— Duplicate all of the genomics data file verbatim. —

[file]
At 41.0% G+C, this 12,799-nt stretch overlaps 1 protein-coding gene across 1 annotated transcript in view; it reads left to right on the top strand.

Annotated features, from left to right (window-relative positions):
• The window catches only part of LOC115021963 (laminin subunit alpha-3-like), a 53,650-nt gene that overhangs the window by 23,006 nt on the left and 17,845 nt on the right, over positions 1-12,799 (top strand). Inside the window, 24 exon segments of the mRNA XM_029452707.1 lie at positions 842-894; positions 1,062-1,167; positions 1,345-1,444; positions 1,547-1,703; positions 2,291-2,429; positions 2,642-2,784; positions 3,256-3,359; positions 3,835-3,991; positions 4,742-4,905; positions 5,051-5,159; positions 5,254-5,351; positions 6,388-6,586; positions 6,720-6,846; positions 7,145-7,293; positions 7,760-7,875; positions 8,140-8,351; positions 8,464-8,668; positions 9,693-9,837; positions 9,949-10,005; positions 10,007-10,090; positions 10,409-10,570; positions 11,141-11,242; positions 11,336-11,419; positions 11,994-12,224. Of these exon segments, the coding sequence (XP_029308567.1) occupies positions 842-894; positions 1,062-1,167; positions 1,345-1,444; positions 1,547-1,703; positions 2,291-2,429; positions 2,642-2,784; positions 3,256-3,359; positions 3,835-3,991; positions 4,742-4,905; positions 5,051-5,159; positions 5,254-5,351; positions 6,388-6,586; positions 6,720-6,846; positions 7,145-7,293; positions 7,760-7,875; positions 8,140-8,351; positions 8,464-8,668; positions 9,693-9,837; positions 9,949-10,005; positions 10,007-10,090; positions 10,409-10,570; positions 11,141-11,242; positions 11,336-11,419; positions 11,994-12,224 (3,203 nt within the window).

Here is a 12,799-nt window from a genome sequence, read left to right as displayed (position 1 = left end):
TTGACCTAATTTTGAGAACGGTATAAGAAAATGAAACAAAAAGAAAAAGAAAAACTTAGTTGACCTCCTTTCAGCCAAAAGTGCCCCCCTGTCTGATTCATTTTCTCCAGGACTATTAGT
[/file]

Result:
At 41.0% G+C, this 12,799-nt stretch overlaps 1 protein-coding gene across 1 annotated transcript in view; it reads left to right on the top strand.

Annotated features, from left to right (window-relative positions):
• The window catches only part of LOC115021963 (laminin subunit alpha-3-like), a 53,650-nt gene that overhangs the window by 23,006 nt on the left and 17,845 nt on the right, over positions 1-12,799 (top strand). Inside the window, 24 exon segments of the mRNA XM_029452707.1 lie at positions 842-894; positions 1,062-1,167; positions 1,345-1,444; positions 1,547-1,703; positions 2,291-2,429; positions 2,642-2,784; positions 3,256-3,359; positions 3,835-3,991; positions 4,742-4,905; positions 5,051-5,159; positions 5,254-5,351; positions 6,388-6,586; positions 6,720-6,846; positions 7,145-7,293; positions 7,760-7,875; positions 8,140-8,351; positions 8,464-8,668; positions 9,693-9,837; positions 9,949-10,005; positions 10,007-10,090; positions 10,409-10,570; positions 11,141-11,242; positions 11,336-11,419; positions 11,994-12,224. Of these exon segments, the coding sequence (XP_029308567.1) occupies positions 842-894; positions 1,062-1,167; positions 1,345-1,444; positions 1,547-1,703; positions 2,291-2,429; positions 2,642-2,784; positions 3,256-3,359; positions 3,835-3,991; positions 4,742-4,905; positions 5,051-5,159; positions 5,254-5,351; positions 6,388-6,586; positions 6,720-6,846; positions 7,145-7,293; positions 7,760-7,875; positions 8,140-8,351; positions 8,464-8,668; positions 9,693-9,837; positions 9,949-10,005; positions 10,007-10,090; positions 10,409-10,570; positions 11,141-11,242; positions 11,336-11,419; positions 11,994-12,224 (3,203 nt within the window).

Here is a 12,799-nt window from a genome sequence, read left to right as displayed (position 1 = left end):
TTGACCTAATTTTGAGAACGGTATAAGAAAATGAAACAAAAAGAAAAAGAAAAACTTAGTTGACCTCCTTTCAGCCAAAAGTGCCCCCCTGTCTGATTCATTTTCTCCAGGACTATTAGT